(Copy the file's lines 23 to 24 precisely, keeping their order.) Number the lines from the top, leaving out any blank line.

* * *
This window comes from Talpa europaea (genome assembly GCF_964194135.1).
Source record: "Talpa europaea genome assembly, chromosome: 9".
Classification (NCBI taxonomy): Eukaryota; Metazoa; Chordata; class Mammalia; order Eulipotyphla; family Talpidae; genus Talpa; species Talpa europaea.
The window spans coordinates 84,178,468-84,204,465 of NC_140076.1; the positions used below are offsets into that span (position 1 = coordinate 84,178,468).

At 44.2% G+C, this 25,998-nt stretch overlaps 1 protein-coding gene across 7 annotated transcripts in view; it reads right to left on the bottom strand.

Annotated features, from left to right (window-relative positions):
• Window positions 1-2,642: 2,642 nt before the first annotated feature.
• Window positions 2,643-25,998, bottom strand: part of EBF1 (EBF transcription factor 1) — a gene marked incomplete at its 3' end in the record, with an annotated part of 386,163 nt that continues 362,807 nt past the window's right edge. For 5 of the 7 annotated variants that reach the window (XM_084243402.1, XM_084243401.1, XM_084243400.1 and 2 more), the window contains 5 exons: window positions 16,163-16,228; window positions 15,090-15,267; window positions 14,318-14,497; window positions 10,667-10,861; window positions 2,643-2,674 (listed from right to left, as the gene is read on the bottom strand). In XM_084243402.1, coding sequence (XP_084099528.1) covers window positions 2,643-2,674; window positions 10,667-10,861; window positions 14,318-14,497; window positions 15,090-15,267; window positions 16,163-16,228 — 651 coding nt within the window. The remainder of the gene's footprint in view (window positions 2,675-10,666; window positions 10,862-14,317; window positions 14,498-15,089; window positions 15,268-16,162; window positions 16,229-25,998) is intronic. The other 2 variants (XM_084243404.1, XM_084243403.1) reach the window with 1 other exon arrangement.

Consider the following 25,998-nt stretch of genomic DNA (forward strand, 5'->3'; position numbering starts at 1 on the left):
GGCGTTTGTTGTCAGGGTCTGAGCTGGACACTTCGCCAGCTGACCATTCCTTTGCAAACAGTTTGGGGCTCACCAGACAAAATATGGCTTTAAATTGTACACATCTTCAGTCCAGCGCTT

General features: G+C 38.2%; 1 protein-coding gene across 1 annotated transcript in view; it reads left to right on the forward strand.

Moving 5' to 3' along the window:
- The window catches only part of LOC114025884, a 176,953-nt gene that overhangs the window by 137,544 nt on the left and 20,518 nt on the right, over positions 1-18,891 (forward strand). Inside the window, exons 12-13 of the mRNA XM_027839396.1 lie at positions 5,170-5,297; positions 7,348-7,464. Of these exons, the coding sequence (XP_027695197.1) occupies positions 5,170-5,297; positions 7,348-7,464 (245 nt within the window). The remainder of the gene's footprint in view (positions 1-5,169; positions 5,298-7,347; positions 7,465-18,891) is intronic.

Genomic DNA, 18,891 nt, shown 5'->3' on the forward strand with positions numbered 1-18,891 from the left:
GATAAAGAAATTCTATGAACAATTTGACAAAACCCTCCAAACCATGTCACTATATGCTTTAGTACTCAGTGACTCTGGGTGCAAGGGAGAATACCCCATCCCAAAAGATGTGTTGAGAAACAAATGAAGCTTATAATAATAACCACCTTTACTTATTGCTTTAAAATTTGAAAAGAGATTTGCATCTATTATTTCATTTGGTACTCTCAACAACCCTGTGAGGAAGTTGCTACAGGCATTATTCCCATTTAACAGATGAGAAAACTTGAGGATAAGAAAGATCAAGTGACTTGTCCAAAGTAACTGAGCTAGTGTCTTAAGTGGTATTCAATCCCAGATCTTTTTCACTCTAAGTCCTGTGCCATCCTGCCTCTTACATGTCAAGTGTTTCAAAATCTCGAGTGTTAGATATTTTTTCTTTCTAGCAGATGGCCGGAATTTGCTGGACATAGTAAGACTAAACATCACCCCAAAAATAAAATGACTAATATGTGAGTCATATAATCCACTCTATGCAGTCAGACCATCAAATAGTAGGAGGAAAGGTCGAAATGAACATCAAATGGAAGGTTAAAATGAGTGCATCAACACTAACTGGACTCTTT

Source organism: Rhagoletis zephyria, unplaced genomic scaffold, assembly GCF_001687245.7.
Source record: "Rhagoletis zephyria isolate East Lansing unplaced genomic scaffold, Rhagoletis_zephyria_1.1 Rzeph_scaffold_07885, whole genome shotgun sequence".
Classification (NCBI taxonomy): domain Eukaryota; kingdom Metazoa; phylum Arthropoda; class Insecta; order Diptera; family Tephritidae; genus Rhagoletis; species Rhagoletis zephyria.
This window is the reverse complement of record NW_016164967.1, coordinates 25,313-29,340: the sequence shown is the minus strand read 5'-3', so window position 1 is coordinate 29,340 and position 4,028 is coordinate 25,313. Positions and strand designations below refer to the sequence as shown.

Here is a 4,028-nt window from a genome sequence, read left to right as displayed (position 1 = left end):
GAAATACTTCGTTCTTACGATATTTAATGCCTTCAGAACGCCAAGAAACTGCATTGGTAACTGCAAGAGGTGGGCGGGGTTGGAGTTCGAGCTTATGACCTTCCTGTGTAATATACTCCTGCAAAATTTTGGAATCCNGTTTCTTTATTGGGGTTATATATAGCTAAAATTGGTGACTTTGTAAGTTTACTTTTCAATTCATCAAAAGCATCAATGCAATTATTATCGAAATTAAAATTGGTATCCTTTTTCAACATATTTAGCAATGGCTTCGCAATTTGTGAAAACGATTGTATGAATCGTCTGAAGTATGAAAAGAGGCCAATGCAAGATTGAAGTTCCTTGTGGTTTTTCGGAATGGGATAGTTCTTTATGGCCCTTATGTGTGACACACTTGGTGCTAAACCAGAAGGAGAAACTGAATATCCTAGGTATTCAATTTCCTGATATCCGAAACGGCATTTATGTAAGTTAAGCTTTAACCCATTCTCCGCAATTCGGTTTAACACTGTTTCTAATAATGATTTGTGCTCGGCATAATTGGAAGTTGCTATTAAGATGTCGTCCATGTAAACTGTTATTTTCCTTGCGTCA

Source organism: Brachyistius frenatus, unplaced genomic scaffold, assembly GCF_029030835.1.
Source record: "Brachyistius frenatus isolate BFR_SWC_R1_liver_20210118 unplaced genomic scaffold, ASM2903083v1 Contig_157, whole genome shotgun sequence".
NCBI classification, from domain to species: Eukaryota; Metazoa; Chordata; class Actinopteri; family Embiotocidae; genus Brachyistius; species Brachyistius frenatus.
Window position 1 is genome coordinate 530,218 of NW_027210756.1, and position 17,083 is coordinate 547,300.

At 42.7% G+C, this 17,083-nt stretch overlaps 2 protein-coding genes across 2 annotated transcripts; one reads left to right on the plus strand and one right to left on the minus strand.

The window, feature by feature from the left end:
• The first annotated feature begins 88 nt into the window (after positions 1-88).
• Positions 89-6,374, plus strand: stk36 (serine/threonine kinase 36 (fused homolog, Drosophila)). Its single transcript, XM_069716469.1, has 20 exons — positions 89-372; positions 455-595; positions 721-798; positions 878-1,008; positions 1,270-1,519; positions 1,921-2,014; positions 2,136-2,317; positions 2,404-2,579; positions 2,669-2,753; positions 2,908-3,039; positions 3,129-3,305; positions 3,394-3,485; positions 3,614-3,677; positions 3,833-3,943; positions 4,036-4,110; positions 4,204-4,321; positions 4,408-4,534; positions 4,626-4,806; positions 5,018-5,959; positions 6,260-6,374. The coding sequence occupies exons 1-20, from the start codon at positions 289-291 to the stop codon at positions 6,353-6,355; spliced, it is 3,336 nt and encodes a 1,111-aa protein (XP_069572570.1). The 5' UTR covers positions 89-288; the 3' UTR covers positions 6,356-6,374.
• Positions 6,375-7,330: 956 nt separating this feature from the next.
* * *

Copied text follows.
Source record: "Brachyistius frenatus isolate BFR_SWC_R1_liver_20210118 unplaced genomic scaffold, ASM2903083v1 Contig_157, whole genome shotgun sequence".
NCBI classification, from domain to species: Eukaryota; Metazoa; Chordata; class Actinopteri; family Embiotocidae; genus Brachyistius; species Brachyistius frenatus.